This is a pretty epic set from Second Sight. You get 4 discs in the box: 3 4K UHD discs, and 1 standard Blu Ray. Each of the 4K discs contains a different cut of the film.

Disc 1:

Disc 1 is the “Theatrical Cut”, as preferred by Romero himself. This runs 127mins, and looks absolutely stunning. Colours pop, the film has minimal grain, and is as sharp as it is ever likely to get. this was an entirely new 4K scan from the negative supervised by the film D.O.P.

  • New 4K scan and restoration of the Original Camera Negative by Second Sight at Final Frame New York and London supervised and approved by DoP Michael Gornick.
  • Presented in HDR10+.
  • Audio: DTS-HD Master Audio 1.0 Mono – New restoration of the original OCN Optical / DTS-HD Master Audio 5.1.
  • Commentary by George A Romero, Tom Savini, Christine Forrest.
  • NEW commentary by Travis Crawford.
  • New optional English subtitles for the hearing impaired.

Disc 2:

Disc 2 features the extended “Cannes” cut. As the name implies, this was a cut prepared for the Cannes Film Festival. It runs an epic 137 minutes, features mostly library music, and fells a bit unfinished. This was taken from the theatrical cut, and the extended cut to provide the best image possible. It is almost as good looking as the Theatrical cut, but seems a bit grainier and softer.

  • Produced using 4K scan of the Theatrical Cut Original Camera Negative and 4K scan of the Extended Cut Colour Reversal Internegative.
  • Presented in HDR10+.
  • DTS-HD Master Audio 1.0 Mono.
  • Commentary by Richard P Rubinstein.
  • New optional English subtitles for the hearing impaired.

Disc 3:

Disc 3 is the “Argento Cut”. Created for the European market by the films producer Dario Argento, it runs 120mins, and is edited to be less comic and more scary. This is the worst looking of the set, being quite a bit softer.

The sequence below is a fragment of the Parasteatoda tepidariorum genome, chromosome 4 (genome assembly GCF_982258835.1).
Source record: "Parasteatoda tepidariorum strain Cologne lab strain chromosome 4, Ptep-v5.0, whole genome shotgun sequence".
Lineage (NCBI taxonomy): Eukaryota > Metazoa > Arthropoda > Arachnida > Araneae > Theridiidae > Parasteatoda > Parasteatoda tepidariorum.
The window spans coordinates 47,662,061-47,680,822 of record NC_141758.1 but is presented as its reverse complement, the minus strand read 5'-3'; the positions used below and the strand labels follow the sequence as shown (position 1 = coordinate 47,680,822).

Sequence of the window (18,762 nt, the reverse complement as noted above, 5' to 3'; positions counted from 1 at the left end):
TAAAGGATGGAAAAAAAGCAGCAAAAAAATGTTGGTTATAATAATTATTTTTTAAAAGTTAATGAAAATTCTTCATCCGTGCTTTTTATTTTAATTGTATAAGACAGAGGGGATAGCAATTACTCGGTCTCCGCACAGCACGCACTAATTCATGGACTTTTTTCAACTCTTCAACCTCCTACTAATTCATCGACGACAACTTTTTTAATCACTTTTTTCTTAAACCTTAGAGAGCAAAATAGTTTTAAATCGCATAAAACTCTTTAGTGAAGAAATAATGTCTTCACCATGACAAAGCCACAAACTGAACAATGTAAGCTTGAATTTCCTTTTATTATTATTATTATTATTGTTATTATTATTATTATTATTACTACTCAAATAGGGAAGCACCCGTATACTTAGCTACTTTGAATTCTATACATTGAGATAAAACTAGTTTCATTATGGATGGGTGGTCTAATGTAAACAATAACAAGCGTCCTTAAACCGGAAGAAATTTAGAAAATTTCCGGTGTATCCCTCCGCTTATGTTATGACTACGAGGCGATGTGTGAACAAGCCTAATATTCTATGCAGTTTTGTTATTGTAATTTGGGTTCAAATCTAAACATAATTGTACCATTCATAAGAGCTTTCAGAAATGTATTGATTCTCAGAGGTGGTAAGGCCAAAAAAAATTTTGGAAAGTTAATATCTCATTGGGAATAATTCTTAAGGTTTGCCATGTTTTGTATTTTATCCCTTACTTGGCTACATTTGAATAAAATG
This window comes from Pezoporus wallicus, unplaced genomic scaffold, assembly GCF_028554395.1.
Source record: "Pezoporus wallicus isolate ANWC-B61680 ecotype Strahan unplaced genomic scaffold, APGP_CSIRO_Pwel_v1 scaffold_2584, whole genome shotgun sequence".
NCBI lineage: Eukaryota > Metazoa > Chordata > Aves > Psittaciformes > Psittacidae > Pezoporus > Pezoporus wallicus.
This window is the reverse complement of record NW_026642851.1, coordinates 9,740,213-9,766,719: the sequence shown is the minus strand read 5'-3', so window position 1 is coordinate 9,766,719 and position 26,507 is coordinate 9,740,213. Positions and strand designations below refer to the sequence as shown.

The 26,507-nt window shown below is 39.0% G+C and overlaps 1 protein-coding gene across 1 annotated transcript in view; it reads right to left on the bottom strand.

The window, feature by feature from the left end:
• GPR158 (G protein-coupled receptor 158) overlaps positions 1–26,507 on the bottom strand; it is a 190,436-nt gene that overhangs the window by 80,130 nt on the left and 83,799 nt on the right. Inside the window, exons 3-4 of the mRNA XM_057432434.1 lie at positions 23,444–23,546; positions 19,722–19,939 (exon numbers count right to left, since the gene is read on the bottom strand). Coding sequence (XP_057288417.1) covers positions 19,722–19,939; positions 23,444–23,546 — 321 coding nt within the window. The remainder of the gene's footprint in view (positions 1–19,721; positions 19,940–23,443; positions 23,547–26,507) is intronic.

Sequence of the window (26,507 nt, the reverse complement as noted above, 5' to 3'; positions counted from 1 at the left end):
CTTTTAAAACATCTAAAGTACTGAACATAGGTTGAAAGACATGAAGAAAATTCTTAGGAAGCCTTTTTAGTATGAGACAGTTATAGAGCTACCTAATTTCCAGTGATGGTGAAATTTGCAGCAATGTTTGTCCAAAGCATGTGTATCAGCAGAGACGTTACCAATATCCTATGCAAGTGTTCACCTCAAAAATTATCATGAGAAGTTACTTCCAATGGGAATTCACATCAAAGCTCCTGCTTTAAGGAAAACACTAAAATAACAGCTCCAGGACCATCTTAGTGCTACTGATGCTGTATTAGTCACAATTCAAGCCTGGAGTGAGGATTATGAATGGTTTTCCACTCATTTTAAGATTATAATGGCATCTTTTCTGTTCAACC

• 4K scan of the Interpositive by Michele De Angelis at Backlight Digital, Rome.
  • Audio: DT-HD Master Audio Mono 1.0 / Surround 5.1 / Stereo 2.0.
  • Commentary by Ken Foree, Scott Reiniger, Gaylen Ross, David Emge.
  • New optional English subtitles for the hearing impaired.

Disc 4:

Disc 4 contains the bulk of the extra material:

  • Zombies and Bikers, with John Amplas, Roy Frumkes, Tom Savini, Christine Forrest, Tom Dubensky, Tony Buba, Taso Stavrakis and a whole host of zombies and bikers! (59 mins).
  • Memories of Monroeville: A tour of the mall with Michael Gornick, Tom Savini, Tom Dubensky and Taso Stavrakis (34 mins).
  • Raising the Dead: The Production Logistics with Michael Gornick, Christine Forrest, John Amplas, Tom Dubensky (23 mins).
  • The FX of Dawn with Tom Savini (13 mins).
  • Dummies! Dummies! An interview with Richard France (12 mins).
  • The Lost Romero Dawn Interview: previously unreleased archive interview (20 mins).
  • Super 8 Mall Footage by zombie extra Ralph Langer with option of archive commentary by Robert Langer and new commentary by Ralph Langer (13 mins).
  • Document of the Dead: The Original Cut with optional commentary by Roy Frumkes (66 mins).
  • Document of the Dead: The Definitive Cut (100 mins).
  • The Dead Will Walk 2014 Documentary (80 mins).
  • Trailers, TV, and Radio Spots.

Phew. Got all that? Good.

Dawn of The Dead: The Verdict:

This is easily the best set available for Romero fans today. The film has never looked or sounded better than it does here. And it’s bloody good value. You can also purchase this set as standard 1080p Blu Rays if you need to, although I would urge you to spend the extra on the 4K edition if you have a 4K compatible TV and Blu Ray player.


5/5 Fiends. Essential. Absolutely Essential.

Buy Dawn Of The Dead: Amazon.co.uk